Progress to free and fair elections?

21 06 2018

The UK’s Foreign Office has let down its prime minister badly. Based on Theresa May’s comments to The Dictator, we assume the Foreign Office provided incorrect briefing information.

As the self-styled buffoonish British Foreign Secretary Boris Johnson met with Thailand’s Foreign Minister Don Pramudwinai (who is under a corruption cloud), May talked with the military dictator Gen Prayuth Chan-ocha, who seized power by a coup.

As bad as it appears for May to shake hands with such a thug, May blundered. Her spokesman stated:

The Prime Minister [May] urged continued progress towards free and open elections in Thailand in line with international standards, including restrictions on political parties being lifted at an early stage….

Such a statement is bizarre. “Continued progress” suggests there has been movement to “free and fair elections.” There has been no such movement. Worse, there can be no free and fair election under the rules established by the junta. It is simply impossible.

The comment on lifting “restrictions” on political parties is equally disturbing. “Restrictions” are political repression, bans and the crushing of parties as the junta prepares for its own “elections” to result in its own parties running the country, with The Dictator still in charge. And, what is “early”? It’s been more than 4 years already.

Either Boris has lobotomized his Foreign Office, May bungled or its another example of Conservative desperation as Brexit approaches meaning trade with anyone will be sanctioned.

Meanwhile, The Dictator can be the Cheshire cat and continue to rig his “election” and expect the West to accept it.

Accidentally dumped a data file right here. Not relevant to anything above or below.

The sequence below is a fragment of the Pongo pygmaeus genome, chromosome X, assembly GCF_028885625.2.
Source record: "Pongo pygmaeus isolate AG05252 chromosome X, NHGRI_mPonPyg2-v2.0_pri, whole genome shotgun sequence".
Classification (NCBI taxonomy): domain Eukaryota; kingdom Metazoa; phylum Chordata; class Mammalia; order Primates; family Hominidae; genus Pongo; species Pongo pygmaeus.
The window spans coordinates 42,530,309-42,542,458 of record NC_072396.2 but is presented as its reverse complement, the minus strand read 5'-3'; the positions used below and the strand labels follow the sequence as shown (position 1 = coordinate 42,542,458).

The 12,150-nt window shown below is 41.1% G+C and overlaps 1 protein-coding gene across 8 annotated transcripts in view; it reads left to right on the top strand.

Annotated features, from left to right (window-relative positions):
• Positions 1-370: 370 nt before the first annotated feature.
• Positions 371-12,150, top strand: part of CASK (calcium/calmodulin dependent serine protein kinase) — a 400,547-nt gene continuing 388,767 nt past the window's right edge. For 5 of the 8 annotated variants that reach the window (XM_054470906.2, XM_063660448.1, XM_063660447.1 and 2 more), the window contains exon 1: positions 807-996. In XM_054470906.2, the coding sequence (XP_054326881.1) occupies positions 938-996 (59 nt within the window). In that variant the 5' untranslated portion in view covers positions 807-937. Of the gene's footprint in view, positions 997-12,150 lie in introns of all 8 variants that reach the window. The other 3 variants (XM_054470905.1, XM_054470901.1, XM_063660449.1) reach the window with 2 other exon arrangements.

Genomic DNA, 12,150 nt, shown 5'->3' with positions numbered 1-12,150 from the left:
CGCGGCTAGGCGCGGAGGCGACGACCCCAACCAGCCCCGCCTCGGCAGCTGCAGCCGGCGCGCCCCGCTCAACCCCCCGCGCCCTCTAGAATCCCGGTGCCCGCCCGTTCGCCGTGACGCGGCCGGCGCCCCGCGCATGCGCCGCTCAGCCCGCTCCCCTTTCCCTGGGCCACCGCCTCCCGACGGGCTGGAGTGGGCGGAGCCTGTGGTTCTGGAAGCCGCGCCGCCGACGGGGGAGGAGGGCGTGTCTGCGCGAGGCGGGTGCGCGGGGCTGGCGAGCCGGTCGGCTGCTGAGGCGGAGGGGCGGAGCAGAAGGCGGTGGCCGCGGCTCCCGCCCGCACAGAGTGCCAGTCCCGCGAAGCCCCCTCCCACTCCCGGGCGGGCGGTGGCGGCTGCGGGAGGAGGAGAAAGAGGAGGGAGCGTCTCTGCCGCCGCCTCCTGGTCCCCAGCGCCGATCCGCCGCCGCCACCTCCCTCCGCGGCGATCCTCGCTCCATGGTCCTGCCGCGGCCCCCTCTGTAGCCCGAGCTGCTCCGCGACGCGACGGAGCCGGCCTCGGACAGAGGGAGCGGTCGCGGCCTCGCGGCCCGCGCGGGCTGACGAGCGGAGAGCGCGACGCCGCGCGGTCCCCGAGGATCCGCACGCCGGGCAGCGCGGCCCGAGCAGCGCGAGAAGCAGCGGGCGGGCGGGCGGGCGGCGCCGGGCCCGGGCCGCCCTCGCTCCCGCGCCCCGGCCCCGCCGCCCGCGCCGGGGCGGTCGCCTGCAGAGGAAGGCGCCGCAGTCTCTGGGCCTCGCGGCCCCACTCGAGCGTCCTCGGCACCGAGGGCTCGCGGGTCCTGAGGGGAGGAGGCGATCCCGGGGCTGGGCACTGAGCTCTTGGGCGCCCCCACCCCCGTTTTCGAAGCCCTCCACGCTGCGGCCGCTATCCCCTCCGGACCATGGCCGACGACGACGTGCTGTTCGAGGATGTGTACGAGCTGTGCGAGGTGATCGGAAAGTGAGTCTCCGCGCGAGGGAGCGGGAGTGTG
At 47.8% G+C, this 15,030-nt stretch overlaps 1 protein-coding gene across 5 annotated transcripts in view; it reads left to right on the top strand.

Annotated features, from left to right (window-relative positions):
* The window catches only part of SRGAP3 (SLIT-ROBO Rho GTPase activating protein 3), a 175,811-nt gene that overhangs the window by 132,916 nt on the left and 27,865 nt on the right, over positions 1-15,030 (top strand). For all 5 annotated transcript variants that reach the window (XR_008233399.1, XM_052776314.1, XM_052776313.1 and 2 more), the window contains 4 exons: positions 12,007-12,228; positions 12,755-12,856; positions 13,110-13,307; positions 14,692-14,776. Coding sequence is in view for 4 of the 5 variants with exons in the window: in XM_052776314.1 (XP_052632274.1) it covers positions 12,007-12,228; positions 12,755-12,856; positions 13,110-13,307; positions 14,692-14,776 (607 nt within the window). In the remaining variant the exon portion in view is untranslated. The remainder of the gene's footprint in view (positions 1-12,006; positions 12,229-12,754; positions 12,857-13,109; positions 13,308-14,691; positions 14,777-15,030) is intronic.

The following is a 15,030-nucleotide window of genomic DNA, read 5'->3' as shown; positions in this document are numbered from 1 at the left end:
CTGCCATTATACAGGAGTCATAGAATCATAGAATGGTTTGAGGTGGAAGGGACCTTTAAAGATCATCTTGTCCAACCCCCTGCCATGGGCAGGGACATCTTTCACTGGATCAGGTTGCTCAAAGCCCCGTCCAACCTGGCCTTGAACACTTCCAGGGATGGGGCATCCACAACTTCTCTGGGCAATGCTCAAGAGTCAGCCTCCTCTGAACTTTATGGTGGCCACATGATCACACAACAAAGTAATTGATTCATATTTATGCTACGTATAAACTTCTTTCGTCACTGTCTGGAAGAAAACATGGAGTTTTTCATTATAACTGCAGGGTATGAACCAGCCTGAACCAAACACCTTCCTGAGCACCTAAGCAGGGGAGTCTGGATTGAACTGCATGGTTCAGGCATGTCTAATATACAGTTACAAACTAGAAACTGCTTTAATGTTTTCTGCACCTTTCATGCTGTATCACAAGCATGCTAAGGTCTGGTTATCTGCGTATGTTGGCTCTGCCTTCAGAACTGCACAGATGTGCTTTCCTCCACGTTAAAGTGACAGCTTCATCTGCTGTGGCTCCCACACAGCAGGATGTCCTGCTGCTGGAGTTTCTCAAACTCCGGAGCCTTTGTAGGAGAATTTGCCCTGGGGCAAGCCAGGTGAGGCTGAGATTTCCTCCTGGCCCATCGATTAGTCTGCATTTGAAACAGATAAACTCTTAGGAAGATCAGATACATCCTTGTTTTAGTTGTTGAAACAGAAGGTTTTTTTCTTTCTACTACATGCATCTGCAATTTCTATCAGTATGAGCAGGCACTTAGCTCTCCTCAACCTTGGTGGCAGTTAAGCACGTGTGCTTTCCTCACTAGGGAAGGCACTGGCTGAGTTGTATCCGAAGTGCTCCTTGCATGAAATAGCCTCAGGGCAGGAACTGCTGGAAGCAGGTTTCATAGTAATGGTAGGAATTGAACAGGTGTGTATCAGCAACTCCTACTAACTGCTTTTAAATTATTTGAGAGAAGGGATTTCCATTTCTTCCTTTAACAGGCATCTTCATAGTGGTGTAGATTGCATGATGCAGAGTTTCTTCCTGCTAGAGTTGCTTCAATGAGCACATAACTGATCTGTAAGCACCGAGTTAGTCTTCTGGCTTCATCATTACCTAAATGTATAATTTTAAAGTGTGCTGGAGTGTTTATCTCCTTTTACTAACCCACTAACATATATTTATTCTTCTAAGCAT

Hitting Puea Thai, using populism

20 06 2018

Report after report has recounted how the military dictatorship is hoovering up Puea Thai Party politicians for its own parties.

The most recent we saw told the story of former Thaksin Shinawatra-linked politicians working for the junta canvassing in the northeast trying to entice and bribe politicians to join up with the junta.

After a trip to Loei, Suriya Juangroongruangkit (same family as Thanathorn Juangroongruangkit) and Somsak Thepsutin are heading into Nakhon Ratchasima “to try to convince former Pheu Thai MPs to switch their allegiances to a party supporting [Gen]Prayut[h] Chan-o…cha to be an outside prime minister after an election.” The offers are to join the Palang Pracharath Party and are said to target “three members of the Rattanaseth clan: former [party] list-MP Wirat and two former constituency MPs, Tassineeya and Athirat.”

Suriya and Somsak “are publicly leading the campaign to woo Pheu Thai members into the new political camp.”

The other element of this pilfering of politicians is the junta’s continuing efforts to destroy the Shinawatra clan and the Puea Thai Party.

The Bangkok Post reports that former foreign minister Surapong Towijakchaikul “has been sentenced to two years in prison for issuing a passport for Thaksin Shinawatra.”

The Supreme Court’s Criminal Division for Holders of Political Positions “ruled him guilty of malfeasance under Section 157 of the Criminal Code and the 2000 anti-corruption law.”

Surapong has appealed, but the message is clear: support Thaksin and we will screw you. Malfeasance is highly debatable under the law but the court decided that he was guilty because Thaksin was subject to “an arrest warrant on national security charges.” We take it that this means lese majeste. That charge is trumped up. But the yellow shirts and junta prevail over law.